Occupational segregation and psychological gender differences: How empathizing and systemizing help explain the distribution of men and women into (some) occupations

Skagerberg, Elin and Wright, Daniel B. and Eaton, Aisa A. (2014) Occupational segregation and psychological gender differences: How empathizing and systemizing help explain the distribution of men and women into (some) occupations. Journal of Research in Personality . ISSN 0092-6566

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Abstract/Book Review

The proportion of men and women workers varies among occupation types. There are several factors that may contribute to occupational segregation by gender. Using a large U.S. sample (n = 2149), we examine the extent to which occupational segregation can be attributed to gender differences in empathizing and systematizing: Psychological dimensions which theorists argue represent meaningful differences between men and women. Of the eight occupational categories for which employee gender and occupation type were associated at the p < .01 level, four of these – Construction, Professional/Scientific/Technical fields, Management, and Education – were partially mediated by systemizing and/or empathizing scores, which typically accounted for 10–20% of the observed gender differences. For other areas, like Health, gender differences were not mediated by either measure.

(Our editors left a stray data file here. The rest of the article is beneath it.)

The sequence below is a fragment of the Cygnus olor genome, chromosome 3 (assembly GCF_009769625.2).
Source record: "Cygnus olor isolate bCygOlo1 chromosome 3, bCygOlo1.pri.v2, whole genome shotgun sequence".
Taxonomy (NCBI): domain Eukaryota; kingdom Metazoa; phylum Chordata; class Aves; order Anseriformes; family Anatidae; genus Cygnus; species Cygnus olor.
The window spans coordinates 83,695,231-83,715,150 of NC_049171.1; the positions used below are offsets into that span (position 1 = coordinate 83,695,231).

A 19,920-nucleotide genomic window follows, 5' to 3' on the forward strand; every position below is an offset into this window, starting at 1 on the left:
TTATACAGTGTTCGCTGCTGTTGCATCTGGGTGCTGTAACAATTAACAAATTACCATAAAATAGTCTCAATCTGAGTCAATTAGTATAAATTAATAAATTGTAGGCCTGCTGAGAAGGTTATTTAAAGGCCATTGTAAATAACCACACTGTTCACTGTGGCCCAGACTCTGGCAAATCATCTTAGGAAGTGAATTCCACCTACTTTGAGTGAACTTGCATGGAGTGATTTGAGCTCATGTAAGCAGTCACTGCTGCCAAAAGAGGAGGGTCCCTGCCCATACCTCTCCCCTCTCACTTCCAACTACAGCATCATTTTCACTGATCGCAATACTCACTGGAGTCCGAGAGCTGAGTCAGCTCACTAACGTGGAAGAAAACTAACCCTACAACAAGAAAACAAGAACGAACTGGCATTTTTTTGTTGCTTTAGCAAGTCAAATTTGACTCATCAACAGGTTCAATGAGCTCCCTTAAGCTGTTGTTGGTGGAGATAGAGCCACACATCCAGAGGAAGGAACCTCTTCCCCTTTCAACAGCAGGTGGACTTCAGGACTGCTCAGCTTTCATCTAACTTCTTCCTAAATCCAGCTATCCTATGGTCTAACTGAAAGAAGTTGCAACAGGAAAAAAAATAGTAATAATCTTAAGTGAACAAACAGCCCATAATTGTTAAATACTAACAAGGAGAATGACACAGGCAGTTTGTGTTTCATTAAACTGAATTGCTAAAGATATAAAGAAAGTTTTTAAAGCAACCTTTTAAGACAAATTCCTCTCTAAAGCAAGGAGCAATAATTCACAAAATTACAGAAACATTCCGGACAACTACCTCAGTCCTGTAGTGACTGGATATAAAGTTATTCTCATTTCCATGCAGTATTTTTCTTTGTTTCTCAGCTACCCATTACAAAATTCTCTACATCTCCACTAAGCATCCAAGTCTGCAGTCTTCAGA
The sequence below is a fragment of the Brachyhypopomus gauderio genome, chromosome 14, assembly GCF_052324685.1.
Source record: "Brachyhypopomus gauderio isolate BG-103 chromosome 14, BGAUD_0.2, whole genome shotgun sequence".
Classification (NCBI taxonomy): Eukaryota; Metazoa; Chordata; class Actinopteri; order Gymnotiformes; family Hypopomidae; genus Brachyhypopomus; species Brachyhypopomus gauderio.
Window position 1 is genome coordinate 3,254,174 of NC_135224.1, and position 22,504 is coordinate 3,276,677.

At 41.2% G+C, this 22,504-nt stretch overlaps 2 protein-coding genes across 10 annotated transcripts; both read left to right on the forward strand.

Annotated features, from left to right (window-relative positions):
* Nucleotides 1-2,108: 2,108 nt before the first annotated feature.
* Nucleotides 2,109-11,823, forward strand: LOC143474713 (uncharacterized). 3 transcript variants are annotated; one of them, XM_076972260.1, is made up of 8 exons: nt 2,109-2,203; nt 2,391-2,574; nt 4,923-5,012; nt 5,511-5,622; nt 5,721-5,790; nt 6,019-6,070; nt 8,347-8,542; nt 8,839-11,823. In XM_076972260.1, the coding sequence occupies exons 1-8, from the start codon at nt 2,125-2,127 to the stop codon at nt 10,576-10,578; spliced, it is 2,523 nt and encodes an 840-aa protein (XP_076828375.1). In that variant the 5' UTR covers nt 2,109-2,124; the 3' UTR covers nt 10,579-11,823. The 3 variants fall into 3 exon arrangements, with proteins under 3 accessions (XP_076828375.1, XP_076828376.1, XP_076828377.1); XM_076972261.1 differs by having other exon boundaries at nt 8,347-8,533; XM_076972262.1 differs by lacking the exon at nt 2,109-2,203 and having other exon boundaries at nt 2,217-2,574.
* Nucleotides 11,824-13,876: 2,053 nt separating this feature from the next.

Item Type: Article
Additional Information: Available online 19 June 2014
Uncontrolled Keywords: Some, Occupational Segregation, Gender, Work, Systemizing, Empathizing, Personality
Subjects: Sex Psychology > Males/Men
Management & Economics > Social Psychology of Work
Sex Psychology > Females/Women
Department/People: Special Units
Depositing User: Ms Jocelyn Wade
Date Deposited: 09 Jul 2014 10:31
Last Modified: 27 Feb 2015 17:26
URI: http://repository.tavistockandportman.ac.uk/id/eprint/866

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